Firm wants to focus on ’augmented organic growth’ and PPP markets in the US and Canada
Balfour Beatty has ruled out large acquisitions as it focuses on “augmented organic growth” and PPP markets in the US and Canada, according to chief executive Ian Tyler.
“We have an organic growth strategy. From area to area, there will be opportunities to augment that growth, also to allow that growth to happen slightly more quickly with bolt-on acquisitions. What we don’t have is a pile of cash that we’re looking to invest anywhere we can,” said Tyler after the release of Balfour Beatty’s 2010 results last week.
The company’s last major acquisition was in September 2009, when it bought professional services firm Parsons Brinckerhoff in a deal worth £380m. Since then Balfour Beatty has only taken over much smaller firms, such as the Canadian business Halsall, which it bought for £33m in October last year.
Balfour reported a healthy cash balance last week, averaging net cash throughout the year of £435m, compared with £283m in 2009. According to Tyler, the firm will not use the cash for a game-changing acquisition, but to target the US and Canadian PPP markets. Tyler said: “We see opportunities, not just for pure PPP but also the alternative financing market, increasingly coming through, particularly as state finances are tight. There is also wider development in the major infrastructure PPP market, the highway schemes and the rapid transit. That is a long burn process.”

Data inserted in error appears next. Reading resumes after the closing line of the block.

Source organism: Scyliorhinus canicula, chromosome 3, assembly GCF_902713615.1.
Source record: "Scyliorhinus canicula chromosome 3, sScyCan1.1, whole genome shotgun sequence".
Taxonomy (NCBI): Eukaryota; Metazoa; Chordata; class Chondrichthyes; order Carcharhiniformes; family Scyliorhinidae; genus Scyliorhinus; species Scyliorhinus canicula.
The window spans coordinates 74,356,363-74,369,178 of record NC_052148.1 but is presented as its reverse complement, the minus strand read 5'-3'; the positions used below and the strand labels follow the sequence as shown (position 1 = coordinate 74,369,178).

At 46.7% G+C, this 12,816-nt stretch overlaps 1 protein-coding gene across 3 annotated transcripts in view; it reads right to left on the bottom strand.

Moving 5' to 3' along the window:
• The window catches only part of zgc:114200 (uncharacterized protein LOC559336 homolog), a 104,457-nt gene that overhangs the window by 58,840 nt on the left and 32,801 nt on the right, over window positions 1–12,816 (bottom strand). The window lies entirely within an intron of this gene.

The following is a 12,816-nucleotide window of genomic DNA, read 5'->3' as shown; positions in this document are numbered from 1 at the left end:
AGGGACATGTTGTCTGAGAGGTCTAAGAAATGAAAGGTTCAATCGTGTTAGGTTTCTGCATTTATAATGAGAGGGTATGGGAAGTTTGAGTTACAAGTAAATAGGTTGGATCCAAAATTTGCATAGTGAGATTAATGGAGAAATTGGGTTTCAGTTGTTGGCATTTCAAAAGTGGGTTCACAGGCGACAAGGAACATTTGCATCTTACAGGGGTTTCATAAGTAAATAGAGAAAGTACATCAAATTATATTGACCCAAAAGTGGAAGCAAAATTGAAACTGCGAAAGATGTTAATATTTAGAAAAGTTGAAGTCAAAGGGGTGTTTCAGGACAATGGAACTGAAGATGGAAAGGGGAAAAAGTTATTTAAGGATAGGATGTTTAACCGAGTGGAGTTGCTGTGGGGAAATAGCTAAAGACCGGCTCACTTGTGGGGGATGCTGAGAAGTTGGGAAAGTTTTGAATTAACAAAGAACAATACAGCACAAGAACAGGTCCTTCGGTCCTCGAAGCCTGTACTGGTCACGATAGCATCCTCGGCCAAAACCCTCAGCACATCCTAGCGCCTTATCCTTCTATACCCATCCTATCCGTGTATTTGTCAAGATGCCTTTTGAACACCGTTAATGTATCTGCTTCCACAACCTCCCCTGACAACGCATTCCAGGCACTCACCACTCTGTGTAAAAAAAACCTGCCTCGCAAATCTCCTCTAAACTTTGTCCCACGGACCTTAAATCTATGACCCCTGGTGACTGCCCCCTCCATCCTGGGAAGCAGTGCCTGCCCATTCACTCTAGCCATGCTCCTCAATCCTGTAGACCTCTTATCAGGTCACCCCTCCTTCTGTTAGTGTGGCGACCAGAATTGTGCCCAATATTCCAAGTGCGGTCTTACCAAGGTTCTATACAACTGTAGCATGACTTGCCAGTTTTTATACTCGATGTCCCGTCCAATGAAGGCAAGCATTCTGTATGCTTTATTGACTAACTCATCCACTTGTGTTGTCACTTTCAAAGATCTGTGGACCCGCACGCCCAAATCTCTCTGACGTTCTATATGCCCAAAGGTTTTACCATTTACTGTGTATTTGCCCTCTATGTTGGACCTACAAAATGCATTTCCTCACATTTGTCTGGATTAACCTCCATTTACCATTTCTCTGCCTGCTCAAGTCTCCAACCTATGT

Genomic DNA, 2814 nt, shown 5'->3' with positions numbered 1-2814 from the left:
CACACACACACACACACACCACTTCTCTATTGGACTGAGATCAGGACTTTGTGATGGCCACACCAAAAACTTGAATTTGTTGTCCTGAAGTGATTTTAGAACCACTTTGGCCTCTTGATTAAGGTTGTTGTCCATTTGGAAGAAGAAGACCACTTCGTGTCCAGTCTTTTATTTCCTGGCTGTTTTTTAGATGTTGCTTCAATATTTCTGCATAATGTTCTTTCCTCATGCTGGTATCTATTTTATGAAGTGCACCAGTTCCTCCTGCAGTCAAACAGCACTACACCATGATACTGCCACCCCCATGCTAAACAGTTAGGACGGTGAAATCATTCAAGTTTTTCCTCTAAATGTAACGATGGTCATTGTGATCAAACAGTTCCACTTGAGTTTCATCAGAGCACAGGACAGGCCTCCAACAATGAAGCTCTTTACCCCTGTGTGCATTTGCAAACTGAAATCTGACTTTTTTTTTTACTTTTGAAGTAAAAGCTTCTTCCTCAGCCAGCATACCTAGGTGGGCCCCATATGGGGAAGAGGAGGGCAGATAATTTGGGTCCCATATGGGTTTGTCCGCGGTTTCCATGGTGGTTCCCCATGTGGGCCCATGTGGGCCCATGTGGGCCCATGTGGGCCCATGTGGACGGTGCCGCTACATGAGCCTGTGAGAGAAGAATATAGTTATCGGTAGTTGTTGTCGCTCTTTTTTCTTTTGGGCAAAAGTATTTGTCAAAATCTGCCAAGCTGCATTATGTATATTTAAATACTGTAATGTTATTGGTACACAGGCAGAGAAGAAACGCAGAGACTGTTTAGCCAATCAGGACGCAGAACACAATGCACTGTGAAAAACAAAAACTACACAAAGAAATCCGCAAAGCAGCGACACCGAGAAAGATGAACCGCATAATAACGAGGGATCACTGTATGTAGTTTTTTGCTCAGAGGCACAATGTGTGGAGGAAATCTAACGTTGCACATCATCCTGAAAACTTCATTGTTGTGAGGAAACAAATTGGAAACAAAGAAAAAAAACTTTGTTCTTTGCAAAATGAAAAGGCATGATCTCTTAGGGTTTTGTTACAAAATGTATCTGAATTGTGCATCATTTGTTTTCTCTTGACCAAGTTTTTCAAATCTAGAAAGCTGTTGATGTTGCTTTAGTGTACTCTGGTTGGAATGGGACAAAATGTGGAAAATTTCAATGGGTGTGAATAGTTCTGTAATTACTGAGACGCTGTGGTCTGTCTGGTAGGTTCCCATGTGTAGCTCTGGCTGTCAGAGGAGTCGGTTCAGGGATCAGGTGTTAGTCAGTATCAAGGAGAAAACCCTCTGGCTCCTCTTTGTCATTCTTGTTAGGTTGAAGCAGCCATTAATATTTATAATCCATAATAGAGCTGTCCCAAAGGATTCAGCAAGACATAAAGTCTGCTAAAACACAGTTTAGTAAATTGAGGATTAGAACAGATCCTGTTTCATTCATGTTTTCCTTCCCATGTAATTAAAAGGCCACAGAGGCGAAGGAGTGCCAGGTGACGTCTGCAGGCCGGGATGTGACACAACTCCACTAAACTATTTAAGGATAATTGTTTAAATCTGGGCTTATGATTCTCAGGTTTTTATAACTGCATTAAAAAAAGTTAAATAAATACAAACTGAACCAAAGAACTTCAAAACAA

These growth markets are not expected to have a major impact until the second half of 2012, when infrastructure projects should kick in.
Tyler said: “I don’t see the market falling off a cliff between now and then, but the point at which we see especially the major power projects coming on-stream will take us into 2013 and beyond.”
Balfour released a relatively solid set of results for 2010, which showed revenue up 2% from £10.3bn in 2009, to £10.5bn in 2010. Its pre-tax profit rose from £265m in 2009, to £319m in 2010 - an increase of one-fifth.
After allowing for exceptional items and amortisation, profits were actually down by nearly 30%, to £187m. The biggest expense was £31m for the “acquisition, integration, reorganisation and other costs” of consultancy Parsons Brinckerhoff, which Balfour Beatty said it had now successfully integrated.
In its results presentation, Balfour broke down its future order book and said it has secured work worth £7.2bn for 2011, £3.7bn for 2012 and £4.3bn for 2013 onwards.